Worldviews in Religious Education
RE is under threat. This report interprets and develops the idea of “worldview” and explores its implications for the classroom. (2020)
Nick Spencer and Angus Ritchie set out “Why Christians should believe in humanism, and humanists in Christianity”
In this essay, Angus Ritchie and Nick Spencer argue that Christians ought to be more aware – and more proud – of their humanist credentials, rather than allowing humanism to become a cipher for atheism. Were it not for Christianity, they argue, the core ideas of humanism would simply not have developed in Europe.
They go beyond a mere celebration of Christian humanism, however, to argue that the Christian faith provides a much firmer foundation for humanist beliefs than evolutionary atheism. Taking their cue from the authoritative definition of humanism by the International Humanist and Ethical Union, they argue that a commitment to reliable rationality, to moral realism and to human dignity can only be secured on a theistic basis. Ultimately, atheism saws through the branch on which humanism sits.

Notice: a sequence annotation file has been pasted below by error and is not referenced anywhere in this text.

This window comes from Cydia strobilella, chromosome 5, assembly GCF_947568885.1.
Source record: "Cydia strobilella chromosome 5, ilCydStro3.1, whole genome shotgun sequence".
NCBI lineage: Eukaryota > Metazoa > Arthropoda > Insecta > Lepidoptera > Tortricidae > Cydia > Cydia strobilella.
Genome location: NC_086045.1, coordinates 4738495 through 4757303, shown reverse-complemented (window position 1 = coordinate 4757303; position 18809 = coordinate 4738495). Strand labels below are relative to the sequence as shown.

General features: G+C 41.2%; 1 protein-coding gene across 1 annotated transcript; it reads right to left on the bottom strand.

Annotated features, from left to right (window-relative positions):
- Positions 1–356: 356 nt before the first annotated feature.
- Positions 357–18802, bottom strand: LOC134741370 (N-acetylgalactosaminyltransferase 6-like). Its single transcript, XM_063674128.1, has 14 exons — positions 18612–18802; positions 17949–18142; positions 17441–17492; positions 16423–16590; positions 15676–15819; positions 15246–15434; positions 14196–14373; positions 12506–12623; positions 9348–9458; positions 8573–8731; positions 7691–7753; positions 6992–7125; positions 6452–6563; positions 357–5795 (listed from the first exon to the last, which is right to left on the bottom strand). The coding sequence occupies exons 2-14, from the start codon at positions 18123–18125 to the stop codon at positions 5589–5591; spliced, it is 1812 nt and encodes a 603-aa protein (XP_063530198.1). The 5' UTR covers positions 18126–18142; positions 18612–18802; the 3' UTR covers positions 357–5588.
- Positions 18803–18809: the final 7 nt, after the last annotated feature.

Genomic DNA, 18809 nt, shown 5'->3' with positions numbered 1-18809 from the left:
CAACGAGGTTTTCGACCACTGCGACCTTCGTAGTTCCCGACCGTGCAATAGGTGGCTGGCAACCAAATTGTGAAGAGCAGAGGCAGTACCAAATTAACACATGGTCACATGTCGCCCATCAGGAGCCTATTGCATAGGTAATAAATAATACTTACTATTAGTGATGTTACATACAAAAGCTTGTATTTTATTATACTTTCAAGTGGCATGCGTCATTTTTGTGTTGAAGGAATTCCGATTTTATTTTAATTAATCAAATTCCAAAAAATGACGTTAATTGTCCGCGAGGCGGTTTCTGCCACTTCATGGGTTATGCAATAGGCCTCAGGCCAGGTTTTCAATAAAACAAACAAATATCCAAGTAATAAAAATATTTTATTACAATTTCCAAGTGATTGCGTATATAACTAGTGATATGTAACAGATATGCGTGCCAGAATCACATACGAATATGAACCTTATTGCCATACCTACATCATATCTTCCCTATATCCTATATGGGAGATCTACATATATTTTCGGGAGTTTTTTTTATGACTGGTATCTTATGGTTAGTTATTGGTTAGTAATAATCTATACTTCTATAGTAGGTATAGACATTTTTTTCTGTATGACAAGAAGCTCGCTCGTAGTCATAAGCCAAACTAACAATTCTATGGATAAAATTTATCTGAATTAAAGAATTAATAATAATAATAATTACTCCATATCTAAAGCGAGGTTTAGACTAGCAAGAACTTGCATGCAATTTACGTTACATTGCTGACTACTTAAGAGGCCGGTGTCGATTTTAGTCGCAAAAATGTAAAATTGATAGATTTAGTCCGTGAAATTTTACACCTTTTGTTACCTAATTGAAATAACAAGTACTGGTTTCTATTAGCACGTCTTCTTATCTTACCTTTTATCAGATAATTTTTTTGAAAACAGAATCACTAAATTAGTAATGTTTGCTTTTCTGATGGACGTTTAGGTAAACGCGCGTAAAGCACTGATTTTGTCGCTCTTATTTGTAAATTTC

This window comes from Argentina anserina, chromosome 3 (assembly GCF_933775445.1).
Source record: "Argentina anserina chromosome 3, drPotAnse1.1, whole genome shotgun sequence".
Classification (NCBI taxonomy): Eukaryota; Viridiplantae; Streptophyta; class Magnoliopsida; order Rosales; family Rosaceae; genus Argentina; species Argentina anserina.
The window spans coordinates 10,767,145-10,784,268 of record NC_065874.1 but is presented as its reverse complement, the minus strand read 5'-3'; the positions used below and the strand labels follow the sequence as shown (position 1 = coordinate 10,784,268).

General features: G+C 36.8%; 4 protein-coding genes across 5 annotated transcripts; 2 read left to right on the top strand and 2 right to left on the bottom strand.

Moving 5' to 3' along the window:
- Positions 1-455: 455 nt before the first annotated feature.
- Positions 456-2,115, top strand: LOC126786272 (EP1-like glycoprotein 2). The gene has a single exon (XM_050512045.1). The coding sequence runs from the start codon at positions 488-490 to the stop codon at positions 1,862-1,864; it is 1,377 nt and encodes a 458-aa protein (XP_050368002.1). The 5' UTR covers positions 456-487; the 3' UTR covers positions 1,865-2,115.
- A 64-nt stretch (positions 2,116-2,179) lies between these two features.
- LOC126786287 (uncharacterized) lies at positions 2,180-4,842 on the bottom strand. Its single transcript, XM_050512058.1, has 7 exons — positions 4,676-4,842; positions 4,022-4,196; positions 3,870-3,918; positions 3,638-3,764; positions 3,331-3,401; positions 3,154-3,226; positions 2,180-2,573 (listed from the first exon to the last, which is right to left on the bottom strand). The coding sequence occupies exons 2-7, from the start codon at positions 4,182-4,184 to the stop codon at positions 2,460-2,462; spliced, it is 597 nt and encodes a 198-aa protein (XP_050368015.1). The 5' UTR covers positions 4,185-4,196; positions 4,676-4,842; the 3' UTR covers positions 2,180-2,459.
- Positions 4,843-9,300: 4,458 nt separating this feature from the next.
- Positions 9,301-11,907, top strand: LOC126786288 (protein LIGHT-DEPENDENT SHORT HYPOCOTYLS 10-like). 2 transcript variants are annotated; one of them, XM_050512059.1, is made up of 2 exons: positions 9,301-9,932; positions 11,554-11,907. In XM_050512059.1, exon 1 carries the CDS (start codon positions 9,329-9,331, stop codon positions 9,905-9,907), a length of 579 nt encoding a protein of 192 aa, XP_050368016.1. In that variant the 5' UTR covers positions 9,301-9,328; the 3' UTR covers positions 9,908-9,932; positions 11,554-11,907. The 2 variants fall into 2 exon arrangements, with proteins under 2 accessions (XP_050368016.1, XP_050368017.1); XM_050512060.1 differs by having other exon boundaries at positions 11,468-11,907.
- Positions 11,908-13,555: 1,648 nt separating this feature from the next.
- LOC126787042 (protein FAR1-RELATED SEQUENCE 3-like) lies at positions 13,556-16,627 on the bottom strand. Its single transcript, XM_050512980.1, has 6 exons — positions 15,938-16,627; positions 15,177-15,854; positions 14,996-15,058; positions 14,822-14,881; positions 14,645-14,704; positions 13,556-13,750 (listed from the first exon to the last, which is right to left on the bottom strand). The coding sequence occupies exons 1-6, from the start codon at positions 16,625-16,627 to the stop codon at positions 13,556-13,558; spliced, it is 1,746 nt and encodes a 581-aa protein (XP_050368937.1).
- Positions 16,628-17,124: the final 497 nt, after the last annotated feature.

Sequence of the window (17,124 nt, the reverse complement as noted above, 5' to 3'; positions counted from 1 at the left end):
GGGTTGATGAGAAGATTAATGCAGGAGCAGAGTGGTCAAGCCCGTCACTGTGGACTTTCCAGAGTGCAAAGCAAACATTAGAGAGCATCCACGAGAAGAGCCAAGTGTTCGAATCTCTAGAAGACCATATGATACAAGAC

Just as the price of freedom is eternal vigilance, so the price of humanism is philosophical rigour. The Case for Christian Humanism provides that rigour, thereby attempting, in T.S. Eliot’s words, “to point out the weak points in its defences, before some genuine enemy took advantage of them.”
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In this long–read, Nick Spencer reflects on Iain McGilchrist’s book which seeks to explain the Western world through the divided brain. 27/10/2020In Depth
In the second episode of Reading Our Times, Nick Spencer speaks to Canadian philosopher Charles Taylor. 27/10/2020Podcast
Theos researches and investigates the intersection of religion, politics and society in the contemporary world.